Richards has explained Take The Neon Lights as a tribute to New York, and the approaches, both compositionally and instrumentally, she and her quartet take are as varied as the city itself. It’s hard not to love the way she works wah-trumpet against the rhythmic washes of “Rumor Of War,” and the abstracted funk of “Stalked By Tall Buildings” is a vivid and whimsical evocation of the hive-like buzz of megacity life. And because the virtuosity with which Richards and her bandmates evoke this cityscape is so subtle and self-effacing, the music’s sense of scale truly lives up to the title.
By Ed Enright
Having released multiple leader dates for Posi-Tone featuring a classic jazz quintet lineup of saxophone, trumpet, piano, bass and drums, Ken Fowser has recorded an organ-jazz album at the suggestion of producer and label head Marc Free.
Joining the New York-based tenor saxophonist on Right On Time are organist Brian Charette, guitarist Ed Cherry and drummer Willie Jones III, with guest horn players Steve Davis (trombone) and Joe Magnarelli (trumpet) appearing on several tracks. The change of context required a fresh approach from Fowser, who composed all 10 tracks here, many of them built upon a blues groove aesthetic reminiscent of old Lou Donaldson records. Fowser’s writing and playing are appropriately straightahead; his melodies come at you directly, and his tenor tone is clean and unaffected, with slightly dark shadings. His all-star sidemen devour the material, whether swinging their way through blues-based numbers like “Stand Clear Of The Closing Doors” and “Keep Doing What You’re Doing” or turning up the heat on more harmonically advanced compositions, like “Duck And Cover” and “Knights Of The Round.” Killer solos abound, as everyone on board makes a substantial contribution to the collective exuberance. Cherry shares the melody line with Fowser on the quiet waltz “A Poem For Elaine,” which elicits gentle, yet exquisite, statements from the guitarist and saxophonist, not to mention an especially sweet solo spot from Charette.
Right On Time is a great idea that clearly sparked a creative fire in Fowser and resonated with his chosen bandmates. Critical ears and casual listeners will relish the results.
By Bobby Reed
It is a rare, beautiful thing when a friend from one’s childhood remains a friend into adulthood. Justin Morell, a guitarist who teaches at Lebanon Valley College in Pennsylvania, and John Daversa, a trumpeter who teaches at the University of Miami’s Frost School of Music, grew up playing music together. Now, they have collaborated on a splendid new album that melds classical, jazz and Brazilian rhythmic influences: Concerto For Guitar And Jazz Orchestra.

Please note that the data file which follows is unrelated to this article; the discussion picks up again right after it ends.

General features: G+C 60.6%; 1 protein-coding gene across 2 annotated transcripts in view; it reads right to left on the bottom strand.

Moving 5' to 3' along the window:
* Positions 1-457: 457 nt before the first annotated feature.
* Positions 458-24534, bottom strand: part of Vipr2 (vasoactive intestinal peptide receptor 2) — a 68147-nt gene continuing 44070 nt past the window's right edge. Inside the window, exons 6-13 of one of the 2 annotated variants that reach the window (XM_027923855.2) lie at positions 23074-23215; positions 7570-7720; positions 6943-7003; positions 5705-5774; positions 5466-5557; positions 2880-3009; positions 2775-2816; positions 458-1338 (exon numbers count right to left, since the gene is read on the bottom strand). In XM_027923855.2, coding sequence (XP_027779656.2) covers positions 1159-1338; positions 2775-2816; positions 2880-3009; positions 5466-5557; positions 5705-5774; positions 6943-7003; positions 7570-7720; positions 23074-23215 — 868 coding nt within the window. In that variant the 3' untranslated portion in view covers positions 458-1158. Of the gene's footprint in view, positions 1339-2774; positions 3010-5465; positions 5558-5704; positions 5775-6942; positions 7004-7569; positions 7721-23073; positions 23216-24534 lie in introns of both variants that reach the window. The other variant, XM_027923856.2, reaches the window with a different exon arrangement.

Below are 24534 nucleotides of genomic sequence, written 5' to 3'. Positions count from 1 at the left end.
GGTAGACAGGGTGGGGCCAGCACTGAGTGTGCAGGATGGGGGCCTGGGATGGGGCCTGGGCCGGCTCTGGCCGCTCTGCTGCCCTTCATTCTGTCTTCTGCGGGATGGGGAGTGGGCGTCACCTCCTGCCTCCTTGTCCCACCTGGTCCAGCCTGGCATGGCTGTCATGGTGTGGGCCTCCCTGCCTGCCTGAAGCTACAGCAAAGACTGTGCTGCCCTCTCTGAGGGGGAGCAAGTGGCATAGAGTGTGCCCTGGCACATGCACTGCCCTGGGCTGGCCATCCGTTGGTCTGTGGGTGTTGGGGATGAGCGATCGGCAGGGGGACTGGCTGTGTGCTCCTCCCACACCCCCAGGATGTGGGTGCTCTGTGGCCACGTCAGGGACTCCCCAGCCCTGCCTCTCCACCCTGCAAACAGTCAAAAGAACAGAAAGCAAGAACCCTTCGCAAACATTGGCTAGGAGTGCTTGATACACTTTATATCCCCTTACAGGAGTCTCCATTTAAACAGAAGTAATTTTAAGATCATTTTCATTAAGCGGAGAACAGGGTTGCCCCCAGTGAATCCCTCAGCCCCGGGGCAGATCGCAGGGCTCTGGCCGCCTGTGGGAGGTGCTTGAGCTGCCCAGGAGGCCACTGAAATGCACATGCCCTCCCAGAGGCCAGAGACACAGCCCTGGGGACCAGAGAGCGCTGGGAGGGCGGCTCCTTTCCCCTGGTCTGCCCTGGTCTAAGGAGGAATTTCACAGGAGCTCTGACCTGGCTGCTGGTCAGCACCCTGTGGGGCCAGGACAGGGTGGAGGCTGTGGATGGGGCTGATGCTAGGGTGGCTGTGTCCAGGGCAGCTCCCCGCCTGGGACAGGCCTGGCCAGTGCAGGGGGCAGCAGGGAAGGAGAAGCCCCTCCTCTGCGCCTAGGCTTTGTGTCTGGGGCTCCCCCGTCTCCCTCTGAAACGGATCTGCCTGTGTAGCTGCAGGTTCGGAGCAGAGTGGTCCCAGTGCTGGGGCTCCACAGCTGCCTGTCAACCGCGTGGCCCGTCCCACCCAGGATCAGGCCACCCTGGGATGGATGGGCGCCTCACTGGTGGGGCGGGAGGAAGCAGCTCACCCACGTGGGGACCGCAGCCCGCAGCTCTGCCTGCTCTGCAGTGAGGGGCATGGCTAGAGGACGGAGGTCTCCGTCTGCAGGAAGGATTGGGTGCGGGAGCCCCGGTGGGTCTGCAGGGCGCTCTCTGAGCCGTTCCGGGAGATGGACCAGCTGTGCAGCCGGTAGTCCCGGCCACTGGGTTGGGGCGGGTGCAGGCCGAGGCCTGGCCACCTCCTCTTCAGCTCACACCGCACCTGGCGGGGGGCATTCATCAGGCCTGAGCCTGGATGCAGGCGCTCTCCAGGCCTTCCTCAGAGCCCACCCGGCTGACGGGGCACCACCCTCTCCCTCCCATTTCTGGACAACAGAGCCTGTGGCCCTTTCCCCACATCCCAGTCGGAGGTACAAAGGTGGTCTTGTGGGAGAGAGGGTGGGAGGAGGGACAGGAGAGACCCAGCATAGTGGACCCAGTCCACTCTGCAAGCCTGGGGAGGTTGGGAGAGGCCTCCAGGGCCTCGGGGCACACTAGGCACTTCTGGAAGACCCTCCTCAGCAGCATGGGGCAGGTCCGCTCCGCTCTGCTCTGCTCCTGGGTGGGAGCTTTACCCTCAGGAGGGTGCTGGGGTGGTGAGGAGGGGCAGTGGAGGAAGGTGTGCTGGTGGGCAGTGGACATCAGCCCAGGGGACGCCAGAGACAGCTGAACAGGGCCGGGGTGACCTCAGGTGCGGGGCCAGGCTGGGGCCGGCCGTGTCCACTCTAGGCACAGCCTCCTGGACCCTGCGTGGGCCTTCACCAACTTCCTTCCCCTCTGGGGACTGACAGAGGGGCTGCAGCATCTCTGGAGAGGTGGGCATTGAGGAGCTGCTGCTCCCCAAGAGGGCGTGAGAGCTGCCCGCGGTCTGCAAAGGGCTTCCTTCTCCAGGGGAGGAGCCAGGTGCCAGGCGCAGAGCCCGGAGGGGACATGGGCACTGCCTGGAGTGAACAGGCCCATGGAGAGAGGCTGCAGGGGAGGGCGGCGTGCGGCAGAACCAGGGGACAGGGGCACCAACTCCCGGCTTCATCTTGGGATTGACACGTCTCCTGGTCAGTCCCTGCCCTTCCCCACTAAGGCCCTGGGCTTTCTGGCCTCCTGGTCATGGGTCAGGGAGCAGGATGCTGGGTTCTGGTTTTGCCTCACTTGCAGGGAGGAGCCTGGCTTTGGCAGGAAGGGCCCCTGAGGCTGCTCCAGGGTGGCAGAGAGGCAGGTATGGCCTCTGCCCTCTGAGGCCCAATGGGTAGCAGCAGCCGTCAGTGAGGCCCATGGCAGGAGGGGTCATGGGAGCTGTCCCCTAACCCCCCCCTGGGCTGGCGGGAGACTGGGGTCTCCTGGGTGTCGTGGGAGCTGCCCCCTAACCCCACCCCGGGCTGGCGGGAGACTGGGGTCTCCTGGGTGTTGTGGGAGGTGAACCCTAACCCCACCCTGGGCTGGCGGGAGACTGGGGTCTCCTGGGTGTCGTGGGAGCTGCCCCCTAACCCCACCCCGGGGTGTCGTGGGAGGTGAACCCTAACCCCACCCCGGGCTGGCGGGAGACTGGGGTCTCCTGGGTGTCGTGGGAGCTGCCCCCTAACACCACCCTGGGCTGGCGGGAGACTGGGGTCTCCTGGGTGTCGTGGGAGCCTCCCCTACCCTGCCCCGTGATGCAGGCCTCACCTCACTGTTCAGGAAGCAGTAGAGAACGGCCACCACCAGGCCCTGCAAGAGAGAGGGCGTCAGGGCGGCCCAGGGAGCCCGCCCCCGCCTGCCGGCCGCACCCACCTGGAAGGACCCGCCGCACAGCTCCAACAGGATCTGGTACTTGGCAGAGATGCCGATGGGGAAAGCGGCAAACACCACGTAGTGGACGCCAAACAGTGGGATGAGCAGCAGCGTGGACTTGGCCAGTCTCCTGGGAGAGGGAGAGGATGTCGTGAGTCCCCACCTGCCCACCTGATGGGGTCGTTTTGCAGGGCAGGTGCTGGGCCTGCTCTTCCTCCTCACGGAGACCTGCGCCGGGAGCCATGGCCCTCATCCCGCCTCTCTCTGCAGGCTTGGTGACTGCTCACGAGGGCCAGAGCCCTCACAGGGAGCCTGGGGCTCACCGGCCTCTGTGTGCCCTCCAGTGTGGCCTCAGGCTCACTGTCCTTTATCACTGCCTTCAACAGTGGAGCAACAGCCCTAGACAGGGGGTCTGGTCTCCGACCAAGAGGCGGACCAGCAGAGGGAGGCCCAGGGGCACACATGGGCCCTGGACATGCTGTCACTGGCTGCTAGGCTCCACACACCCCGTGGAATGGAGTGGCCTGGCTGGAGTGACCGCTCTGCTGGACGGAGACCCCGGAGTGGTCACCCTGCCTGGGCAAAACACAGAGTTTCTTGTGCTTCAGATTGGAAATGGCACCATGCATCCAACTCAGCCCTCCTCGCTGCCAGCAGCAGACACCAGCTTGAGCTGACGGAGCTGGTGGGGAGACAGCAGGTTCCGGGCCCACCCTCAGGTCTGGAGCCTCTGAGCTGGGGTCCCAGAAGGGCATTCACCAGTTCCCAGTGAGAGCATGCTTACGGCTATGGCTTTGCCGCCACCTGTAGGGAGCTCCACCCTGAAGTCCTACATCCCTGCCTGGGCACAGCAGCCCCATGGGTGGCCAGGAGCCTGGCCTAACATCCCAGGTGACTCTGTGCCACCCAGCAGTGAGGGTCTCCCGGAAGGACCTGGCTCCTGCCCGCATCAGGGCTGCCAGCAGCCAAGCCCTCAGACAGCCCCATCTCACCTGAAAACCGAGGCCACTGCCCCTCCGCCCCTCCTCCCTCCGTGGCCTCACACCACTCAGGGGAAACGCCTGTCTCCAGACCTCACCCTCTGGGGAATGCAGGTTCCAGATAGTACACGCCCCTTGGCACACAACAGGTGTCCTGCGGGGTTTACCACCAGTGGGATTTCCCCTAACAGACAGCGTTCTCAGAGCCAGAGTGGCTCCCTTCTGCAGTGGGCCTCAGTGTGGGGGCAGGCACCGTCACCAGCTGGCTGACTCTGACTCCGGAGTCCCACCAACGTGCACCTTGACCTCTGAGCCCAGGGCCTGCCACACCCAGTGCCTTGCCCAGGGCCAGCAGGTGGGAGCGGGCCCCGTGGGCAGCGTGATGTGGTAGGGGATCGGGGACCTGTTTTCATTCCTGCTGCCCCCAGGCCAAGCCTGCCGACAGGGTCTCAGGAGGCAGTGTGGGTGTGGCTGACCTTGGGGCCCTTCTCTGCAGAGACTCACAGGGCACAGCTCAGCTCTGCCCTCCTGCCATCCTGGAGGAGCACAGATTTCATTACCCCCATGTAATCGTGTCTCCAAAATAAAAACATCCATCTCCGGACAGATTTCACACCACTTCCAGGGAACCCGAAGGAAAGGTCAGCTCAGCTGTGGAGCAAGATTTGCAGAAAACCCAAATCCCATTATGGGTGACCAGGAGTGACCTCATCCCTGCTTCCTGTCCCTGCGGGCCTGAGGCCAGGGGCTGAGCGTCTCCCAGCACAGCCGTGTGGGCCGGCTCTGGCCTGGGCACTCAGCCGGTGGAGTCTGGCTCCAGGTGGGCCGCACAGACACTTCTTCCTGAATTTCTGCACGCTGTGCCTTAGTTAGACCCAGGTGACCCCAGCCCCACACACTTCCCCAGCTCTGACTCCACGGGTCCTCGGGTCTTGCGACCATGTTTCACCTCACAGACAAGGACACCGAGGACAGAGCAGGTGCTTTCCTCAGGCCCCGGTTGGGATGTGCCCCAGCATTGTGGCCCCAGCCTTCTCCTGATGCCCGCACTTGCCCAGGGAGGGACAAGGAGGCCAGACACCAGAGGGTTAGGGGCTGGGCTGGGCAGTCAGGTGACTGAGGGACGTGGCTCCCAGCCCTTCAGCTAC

Morell composed and arranged all the music in the three-movement suite, but does not play on the recording, instead recruiting jazz guitarist Adam Rogers as the featured soloist. Daversa directs and conducts the 19 musicians in the Frost Concert Jazz Band. With diverse chops that allow him to navigate jazz, classical and improv territory with authority, Rogers delivers spidery guitar lines in the first movement, “Lost, Found And Lost,” putting his individual stamp on the material. However, this accessible concerto (which unfurls with fast, slow and fast movements) feels like one that could be performed gracefully by other orchestras and soloists. The second movement, “Life And Times,” has a solo guitar segment in which Rogers’ personality shines like a beacon. Throughout the program, the guitarist balances the intricacies of complex fretwork with the desire to forge an emotional connection with the listener. The 37-minute program showcases not only the athleticism of Rogers, but also of other players, including drummer Garrett Fracol, whose cymbal work is particularly compelling in the final movement, “Terraforming.” Although Morell and Daversa have deep roots in academia, they have teamed with the classically trained Rogers to craft a program that is just as suited for the concert stage as it is the classroom.